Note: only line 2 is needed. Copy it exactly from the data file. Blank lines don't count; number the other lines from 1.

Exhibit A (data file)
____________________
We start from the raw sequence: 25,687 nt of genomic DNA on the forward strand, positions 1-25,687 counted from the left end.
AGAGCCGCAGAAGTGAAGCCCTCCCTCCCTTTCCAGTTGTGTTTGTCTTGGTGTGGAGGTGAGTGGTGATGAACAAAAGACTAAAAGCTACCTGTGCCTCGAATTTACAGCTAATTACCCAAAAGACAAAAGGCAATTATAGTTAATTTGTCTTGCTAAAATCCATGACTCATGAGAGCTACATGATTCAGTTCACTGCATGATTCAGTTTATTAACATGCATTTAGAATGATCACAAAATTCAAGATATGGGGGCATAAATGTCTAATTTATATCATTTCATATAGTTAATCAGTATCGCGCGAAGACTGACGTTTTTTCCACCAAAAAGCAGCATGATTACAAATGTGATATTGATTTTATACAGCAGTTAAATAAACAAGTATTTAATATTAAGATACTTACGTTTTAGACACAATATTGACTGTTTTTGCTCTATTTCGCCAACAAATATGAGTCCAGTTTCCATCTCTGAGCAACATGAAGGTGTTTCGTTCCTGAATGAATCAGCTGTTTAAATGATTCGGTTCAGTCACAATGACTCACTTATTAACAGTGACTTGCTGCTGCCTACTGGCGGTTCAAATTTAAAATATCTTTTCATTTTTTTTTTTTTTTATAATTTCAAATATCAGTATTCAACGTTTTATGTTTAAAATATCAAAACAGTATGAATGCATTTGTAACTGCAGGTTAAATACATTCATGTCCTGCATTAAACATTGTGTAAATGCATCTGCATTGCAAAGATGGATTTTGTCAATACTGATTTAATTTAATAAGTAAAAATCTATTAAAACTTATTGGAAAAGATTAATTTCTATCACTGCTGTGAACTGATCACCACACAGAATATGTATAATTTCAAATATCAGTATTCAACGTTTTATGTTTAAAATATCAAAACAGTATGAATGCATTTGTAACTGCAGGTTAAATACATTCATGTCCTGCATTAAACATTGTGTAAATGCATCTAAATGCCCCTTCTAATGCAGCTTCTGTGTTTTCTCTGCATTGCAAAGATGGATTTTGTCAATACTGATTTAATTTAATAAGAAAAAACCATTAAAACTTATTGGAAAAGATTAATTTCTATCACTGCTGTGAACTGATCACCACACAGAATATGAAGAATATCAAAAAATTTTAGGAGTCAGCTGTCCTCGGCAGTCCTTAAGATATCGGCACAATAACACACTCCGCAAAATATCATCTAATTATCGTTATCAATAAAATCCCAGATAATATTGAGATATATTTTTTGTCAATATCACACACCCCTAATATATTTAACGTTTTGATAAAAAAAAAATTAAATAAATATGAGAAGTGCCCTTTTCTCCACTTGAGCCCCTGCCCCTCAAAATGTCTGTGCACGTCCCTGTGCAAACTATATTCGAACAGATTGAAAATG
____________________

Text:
AGAGCCGCAGAAGTGAAGCCCTCCCTCCCTTTCCAGTTGTGTTTGTCTTGGTGTGGAGGTGAGTGGTGATGAACAAAAGACTAAAAGCTACCTGTGCCTCGAATTTACAGCTAATTACCCAAAAGACAAAAGGCAATTATAGTTAATTTGTCTTGCTAAAATCCATGACTCATGAGAGCTACATGATTCAGTTCACTGCATGATTCAGTTTATTAACATGCATTTAGAATGATCACAAAATTCAAGATATGGGGGCATAAATGTCTAATTTATATCATTTCATATAGTTAATCAGTATCGCGCGAAGACTGACGTTTTTTCCACCAAAAAGCAGCATGATTACAAATGTGATATTGATTTTATACAGCAGTTAAATAAACAAGTATTTAATATTAAGATACTTACGTTTTAGACACAATATTGACTGTTTTTGCTCTATTTCGCCAACAAATATGAGTCCAGTTTCCATCTCTGAGCAACATGAAGGTGTTTCGTTCCTGAATGAATCAGCTGTTTAAATGATTCGGTTCAGTCACAATGACTCACTTATTAACAGTGACTTGCTGCTGCCTACTGGCGGTTCAAATTTAAAATATCTTTTCATTTTTTTTTTTTTTTATAATTTCAAATATCAGTATTCAACGTTTTATGTTTAAAATATCAAAACAGTATGAATGCATTTGTAACTGCAGGTTAAATACATTCATGTCCTGCATTAAACATTGTGTAAATGCATCTGCATTGCAAAGATGGATTTTGTCAATACTGATTTAATTTAATAAGTAAAAATCTATTAAAACTTATTGGAAAAGATTAATTTCTATCACTGCTGTGAACTGATCACCACACAGAATATGTATAATTTCAAATATCAGTATTCAACGTTTTATGTTTAAAATATCAAAACAGTATGAATGCATTTGTAACTGCAGGTTAAATACATTCATGTCCTGCATTAAACATTGTGTAAATGCATCTAAATGCCCCTTCTAATGCAGCTTCTGTGTTTTCTCTGCATTGCAAAGATGGATTTTGTCAATACTGATTTAATTTAATAAGAAAAAACCATTAAAACTTATTGGAAAAGATTAATTTCTATCACTGCTGTGAACTGATCACCACACAGAATATGAAGAATATCAAAAAATTTTAGGAGTCAGCTGTCCTCGGCAGTCCTTAAGATATCGGCACAATAACACACTCCGCAAAATATCATCTAATTATCGTTATCAATAAAATCCCAGATAATATTGAGATATATTTTTTGTCAATATCACACACCCCTAATATATTTAACGTTTTGATAAAAAAAAAATTAAATAAATATGAGAAGTGCCCTTTTCTCCACTTGAGCCCCTGCCCCTCAAAATGTCTGTGCACGTCCCTGTGCAAACTATATTCGAACAGATTGAAAATG